Hypotension (Low blood pressure) Symptoms and Causes

Hypotension is known as low blood pressure. Your blood puts pressure on your artery walls at every heartbeat. And this blood pressure against the arterial walls is referred to as blood pressure.

In the majority of cases, it is good to have a lower blood pressure (below 120/80). However, low blood pressure can sometimes result in fatigue and dizziness. In such cases, hypotension can be an indication of an underlying disease that needs to be treated.

Systole provides blood to your body, and diastole provides blood to your heart as it fills the coronary arteries. Blood pressure is indicated with the systolic number over the diastolic number. Hypotension among adults is defined as a blood pressure of 90/60 or less.

Blood pressure is determined when your heart is beating or pumping blood and during periods of rest between the heartbeat or the relaxing of the heart. The pressure while pumping blood into your arteries when the ventricles of the heart contract is referred to as systolic pressure and pressure in rest periods is referred to as diastolic pressure.

What causes hypotension?

The blood pressure of each one goes down at one time or another. And, in many cases, it does not produce remarkable symptoms. Some conditions may cause extended periods of hypotension which may become threatening if not treated. The following conditions apply:

  • pregnancy, as a result of increased blood requirements of the mother and the growing fetus.
  • Significant blood loss due to injury.
  • decreased circulation as a result of heart attacks or faulty heart valves.
  • weakness and shock, which sometimes comes with dehydration.
  • anaphylactic shock, a serious form of allergic response.
  • bloodstream infections
  • endocrine-related disorders such as diabetes, adrenal insufficiency and thyroid.

Drugs may also reduce blood pressure. Beta-blockers and nitroglycerine are medications used to treat heart disease, are the common cause of hypotension. Diuretics, tricyclic antidepressants and erectile dysfunction medicines may reduce blood pressure.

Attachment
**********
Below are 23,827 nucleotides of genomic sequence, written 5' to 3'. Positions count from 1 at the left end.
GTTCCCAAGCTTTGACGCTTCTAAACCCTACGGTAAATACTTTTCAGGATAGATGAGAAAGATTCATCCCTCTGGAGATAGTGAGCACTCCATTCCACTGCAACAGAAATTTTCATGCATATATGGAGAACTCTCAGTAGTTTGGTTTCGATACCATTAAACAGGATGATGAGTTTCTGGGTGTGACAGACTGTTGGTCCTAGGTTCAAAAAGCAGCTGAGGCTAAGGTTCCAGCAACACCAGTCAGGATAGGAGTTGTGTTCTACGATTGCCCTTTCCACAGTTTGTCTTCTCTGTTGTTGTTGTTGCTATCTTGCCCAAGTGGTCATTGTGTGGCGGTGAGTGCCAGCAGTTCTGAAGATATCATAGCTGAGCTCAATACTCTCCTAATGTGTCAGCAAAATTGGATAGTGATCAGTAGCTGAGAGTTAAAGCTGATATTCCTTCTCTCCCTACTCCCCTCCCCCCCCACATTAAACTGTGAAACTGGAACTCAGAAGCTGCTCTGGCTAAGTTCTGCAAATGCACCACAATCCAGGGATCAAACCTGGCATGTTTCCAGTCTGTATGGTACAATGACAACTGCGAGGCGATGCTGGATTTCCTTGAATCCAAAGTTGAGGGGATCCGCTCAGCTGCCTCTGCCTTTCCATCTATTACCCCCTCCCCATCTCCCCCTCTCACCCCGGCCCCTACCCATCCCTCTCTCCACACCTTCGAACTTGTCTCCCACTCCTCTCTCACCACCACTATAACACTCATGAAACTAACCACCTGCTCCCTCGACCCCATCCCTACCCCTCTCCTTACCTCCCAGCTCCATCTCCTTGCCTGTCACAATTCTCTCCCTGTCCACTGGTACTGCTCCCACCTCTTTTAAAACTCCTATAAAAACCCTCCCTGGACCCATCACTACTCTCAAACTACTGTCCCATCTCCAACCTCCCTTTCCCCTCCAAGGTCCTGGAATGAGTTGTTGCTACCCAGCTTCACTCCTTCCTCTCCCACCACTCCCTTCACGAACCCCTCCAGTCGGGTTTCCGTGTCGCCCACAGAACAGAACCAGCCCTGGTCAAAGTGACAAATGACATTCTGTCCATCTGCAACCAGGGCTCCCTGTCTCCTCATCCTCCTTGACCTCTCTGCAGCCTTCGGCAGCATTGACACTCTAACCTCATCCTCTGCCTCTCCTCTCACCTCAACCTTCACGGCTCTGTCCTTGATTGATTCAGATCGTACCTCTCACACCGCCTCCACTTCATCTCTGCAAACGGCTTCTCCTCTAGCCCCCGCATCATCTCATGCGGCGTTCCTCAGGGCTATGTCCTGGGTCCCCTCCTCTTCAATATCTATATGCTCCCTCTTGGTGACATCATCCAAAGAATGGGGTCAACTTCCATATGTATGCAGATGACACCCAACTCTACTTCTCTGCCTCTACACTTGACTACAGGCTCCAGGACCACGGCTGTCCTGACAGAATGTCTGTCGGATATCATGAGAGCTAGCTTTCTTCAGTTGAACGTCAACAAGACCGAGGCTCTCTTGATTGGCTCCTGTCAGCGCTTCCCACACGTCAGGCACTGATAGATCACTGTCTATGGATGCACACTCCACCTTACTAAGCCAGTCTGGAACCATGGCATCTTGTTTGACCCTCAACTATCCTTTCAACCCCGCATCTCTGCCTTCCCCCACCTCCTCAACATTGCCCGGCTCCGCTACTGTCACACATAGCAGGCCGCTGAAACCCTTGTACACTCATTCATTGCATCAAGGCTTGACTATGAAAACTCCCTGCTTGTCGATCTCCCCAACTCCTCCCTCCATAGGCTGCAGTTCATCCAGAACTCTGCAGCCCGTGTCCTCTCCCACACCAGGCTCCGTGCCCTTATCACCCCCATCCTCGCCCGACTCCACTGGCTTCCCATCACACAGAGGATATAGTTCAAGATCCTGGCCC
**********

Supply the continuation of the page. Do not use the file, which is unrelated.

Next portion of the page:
Some people suffer from low blood pressure due to unknown reasons. This type of hypotension, known as chronic asymptomatic hypotension, is usually not harmful.

Hypotension symptoms

People suffering from low blood pressure may experience symptoms when their blood pressure drops below 90/60. Symptoms of hypotension may involve:

  • dizziness
  • nausea
  • wet or sweaty skin
  • depression
  • fatigue
  • lightheadedness
  • loss of consciousness
  • blurry vision

Symptoms may vary in seriousness. Some people may feel uncomfortable, whereas others may feel very sick.

Types of hypotension

Hypotension is categorized in many different classifications depending on when your blood pressure goes down.

Orthostatic

Orthostatic hypotension is a decrease in blood pressure that occurs when moving from a seated or lying position to a standing position. This is common with people of any age.

As the body adjusts to the change in position, a great period of dizziness can occur. This is what some people call “seeing stars (spots of light)” when they get up or switch positions quickly.

Postprandial

Postprandial hypotension is a reduction in blood pressure that happens right after eating. It’s called orthostatic hypotension. Older adults, especially those who have Parkinson’s disease, are more potent for developing postprandial hypotension.

Neurally mediated

Neural hypotension takes place after a long period of time. It is more common in children than in adults. Emotional events may also cause a decrease in blood pressure.

Severe

Serious hypotension is related to shock. Shock happens when your organs are not receiving the blood and oxygen needed to function properly. Severe hypotension may cause death if left untreated immediately.

Treatment for hypotension

Your treatment will vary according to the root cause of your hypotension. Treatment may include medicines for heart disease, diabetes and infection.

Drink enough water to prevent hypotension from becoming dehydrated, especially if you vomit or have diarrhea.

Staying hydrated can also assist in curing and preventing symptoms of neural-mediated hypotension. If you suffer from low blood pressure for a long time, be sure to take a break to sit. and try to reduce stress levels in order to avoid emotional trauma.

Treatment of orthostatic hypotension with slow and progressive motion. Instead of getting up quickly, place yourself in a sitting or standing position with small moves. You can also prevent orthostatic hypotension by not crossing your legs when you are seated.

Low stress due to shocks is the most dangerous form of this condition. Severe hypotension should be deal with rapidly. Emergency staff will provide you with fluids and perhaps blood products to increase your blood pressure and normalize your vital signs.

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